This is an important work of art as only four other vases are known by this painter.
The same scene, with but slight variation in detail, decorates both sides of the vase. Two bearded males, each with stick in hand and himation wrapped closely about legs and waist, sit opposite one another at a gaming table. A large skyphoid krater, with oddly shaped handles, stands at their feet; a sapling in the background betokens a setting outdoors; and a small camp-stool contrasts with a more elaborate chair at right, whose curved back terminates in a duck’s head. One player has thrown a two; he signals two with the index and middle fingers of his raised right hand. His companion bends forward to retrieve the dice and take his turn. Gaming with six-sided dice or four-sided knucklebones was a popular pastime in ancient Greece. The nonsense inscriptions are scattered about the figured panels. There is a graffito under the foot.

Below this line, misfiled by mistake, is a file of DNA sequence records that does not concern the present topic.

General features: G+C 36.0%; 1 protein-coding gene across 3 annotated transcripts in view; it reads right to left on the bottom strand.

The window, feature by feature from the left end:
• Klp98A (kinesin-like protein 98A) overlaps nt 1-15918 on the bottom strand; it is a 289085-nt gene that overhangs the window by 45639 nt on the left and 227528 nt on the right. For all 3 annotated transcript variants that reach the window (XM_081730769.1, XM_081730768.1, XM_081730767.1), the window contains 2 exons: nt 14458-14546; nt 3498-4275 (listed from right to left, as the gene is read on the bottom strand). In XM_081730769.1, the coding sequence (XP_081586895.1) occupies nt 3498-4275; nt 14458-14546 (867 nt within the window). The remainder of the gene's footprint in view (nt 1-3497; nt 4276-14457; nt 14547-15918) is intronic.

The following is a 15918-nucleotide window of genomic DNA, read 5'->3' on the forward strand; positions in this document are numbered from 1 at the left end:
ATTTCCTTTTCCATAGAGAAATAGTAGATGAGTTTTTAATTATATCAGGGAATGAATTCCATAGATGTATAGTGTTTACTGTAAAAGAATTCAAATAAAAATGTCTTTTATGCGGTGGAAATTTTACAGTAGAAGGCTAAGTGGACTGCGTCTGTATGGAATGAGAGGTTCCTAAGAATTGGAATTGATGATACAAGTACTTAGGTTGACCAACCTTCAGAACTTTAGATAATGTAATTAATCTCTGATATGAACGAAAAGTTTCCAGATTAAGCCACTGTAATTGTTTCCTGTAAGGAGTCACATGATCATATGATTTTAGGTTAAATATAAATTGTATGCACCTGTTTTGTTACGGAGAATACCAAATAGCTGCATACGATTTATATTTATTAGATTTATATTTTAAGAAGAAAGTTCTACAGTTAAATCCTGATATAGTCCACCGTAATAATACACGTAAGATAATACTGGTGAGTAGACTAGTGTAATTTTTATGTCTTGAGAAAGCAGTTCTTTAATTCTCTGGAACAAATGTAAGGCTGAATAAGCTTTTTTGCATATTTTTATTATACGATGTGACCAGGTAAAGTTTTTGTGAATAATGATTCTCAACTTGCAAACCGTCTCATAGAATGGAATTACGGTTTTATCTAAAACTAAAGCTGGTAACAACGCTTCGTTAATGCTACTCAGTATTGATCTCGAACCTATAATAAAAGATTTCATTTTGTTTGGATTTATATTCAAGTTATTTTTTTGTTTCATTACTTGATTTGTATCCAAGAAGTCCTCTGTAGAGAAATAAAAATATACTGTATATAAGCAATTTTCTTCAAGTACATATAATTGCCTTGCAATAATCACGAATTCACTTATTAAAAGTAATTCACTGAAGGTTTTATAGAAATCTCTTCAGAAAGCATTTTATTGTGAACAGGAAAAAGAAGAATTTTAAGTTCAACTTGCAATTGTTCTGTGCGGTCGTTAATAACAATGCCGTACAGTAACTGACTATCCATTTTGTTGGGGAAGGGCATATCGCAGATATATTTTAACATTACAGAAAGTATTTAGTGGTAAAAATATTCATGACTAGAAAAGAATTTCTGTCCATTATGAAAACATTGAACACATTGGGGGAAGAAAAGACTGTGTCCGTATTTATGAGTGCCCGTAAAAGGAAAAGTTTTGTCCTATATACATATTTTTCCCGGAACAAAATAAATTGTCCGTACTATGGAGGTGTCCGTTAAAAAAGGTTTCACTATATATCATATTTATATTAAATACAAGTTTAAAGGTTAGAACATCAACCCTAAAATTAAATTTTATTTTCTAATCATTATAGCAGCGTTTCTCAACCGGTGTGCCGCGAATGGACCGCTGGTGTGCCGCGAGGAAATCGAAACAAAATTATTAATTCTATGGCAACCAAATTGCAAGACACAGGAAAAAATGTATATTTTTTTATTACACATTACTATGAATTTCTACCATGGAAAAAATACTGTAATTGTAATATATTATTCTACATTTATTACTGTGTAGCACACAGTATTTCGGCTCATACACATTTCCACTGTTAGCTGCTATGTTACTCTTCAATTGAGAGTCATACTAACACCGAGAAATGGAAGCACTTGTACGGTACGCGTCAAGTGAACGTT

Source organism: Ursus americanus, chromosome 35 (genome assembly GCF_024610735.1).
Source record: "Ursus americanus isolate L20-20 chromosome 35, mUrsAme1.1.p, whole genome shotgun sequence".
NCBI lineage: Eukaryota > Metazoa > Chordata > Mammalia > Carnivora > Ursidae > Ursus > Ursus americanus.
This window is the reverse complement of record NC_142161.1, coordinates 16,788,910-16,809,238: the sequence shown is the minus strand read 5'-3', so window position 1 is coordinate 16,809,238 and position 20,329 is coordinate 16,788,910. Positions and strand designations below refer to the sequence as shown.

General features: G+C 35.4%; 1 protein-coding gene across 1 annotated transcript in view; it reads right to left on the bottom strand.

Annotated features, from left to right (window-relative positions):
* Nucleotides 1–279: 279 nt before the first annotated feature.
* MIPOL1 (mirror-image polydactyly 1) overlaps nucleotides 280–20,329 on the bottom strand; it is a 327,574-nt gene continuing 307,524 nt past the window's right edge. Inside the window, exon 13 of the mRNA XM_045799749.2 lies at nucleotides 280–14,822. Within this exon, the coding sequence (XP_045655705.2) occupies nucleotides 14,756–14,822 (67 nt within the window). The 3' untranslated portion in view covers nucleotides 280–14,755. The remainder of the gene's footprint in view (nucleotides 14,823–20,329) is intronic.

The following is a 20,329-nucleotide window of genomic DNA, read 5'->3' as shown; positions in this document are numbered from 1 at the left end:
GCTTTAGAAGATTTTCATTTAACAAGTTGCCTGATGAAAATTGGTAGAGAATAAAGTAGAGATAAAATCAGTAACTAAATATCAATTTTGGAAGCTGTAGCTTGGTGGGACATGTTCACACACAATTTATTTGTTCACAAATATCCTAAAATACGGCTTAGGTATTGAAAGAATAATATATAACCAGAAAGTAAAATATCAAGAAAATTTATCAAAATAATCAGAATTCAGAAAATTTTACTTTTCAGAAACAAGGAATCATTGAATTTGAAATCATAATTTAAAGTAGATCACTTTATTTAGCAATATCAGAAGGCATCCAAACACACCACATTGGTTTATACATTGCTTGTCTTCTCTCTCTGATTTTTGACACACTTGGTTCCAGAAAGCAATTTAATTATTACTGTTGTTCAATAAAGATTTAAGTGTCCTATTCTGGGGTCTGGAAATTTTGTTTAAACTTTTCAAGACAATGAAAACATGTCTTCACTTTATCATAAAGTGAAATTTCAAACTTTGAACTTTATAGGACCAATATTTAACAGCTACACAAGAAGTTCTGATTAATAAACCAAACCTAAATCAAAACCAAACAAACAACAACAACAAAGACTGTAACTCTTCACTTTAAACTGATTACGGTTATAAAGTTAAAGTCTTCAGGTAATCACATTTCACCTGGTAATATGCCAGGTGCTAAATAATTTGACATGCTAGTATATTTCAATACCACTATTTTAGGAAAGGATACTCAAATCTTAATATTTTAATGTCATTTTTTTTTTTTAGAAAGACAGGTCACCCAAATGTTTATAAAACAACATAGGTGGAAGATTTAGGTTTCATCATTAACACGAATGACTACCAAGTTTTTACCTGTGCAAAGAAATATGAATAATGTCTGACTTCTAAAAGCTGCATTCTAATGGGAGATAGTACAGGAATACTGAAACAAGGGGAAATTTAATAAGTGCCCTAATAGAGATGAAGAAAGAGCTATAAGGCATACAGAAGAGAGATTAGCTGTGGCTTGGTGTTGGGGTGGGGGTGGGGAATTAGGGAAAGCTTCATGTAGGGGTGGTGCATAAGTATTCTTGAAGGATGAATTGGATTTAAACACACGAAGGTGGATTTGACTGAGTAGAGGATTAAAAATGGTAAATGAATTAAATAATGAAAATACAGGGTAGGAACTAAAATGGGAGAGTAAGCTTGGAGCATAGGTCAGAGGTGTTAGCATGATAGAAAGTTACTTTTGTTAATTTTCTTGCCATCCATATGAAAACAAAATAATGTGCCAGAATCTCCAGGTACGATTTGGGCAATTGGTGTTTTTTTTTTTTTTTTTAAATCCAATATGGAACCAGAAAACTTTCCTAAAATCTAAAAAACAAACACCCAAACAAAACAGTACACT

Dr Dietrich von Bothmer has recognized the hand of the painter of the Borowski pelike on four other vases: pelikai in the Louvre and the Vatican; and neck-amphorae in Boston and Haifa (the latter two once assigned by J. D. Beazley to a “Smithy Painter”). Bothmer has christened his artist the Plousios Painter after an invocation to Zeus for wealth inscribed on the Vatican example.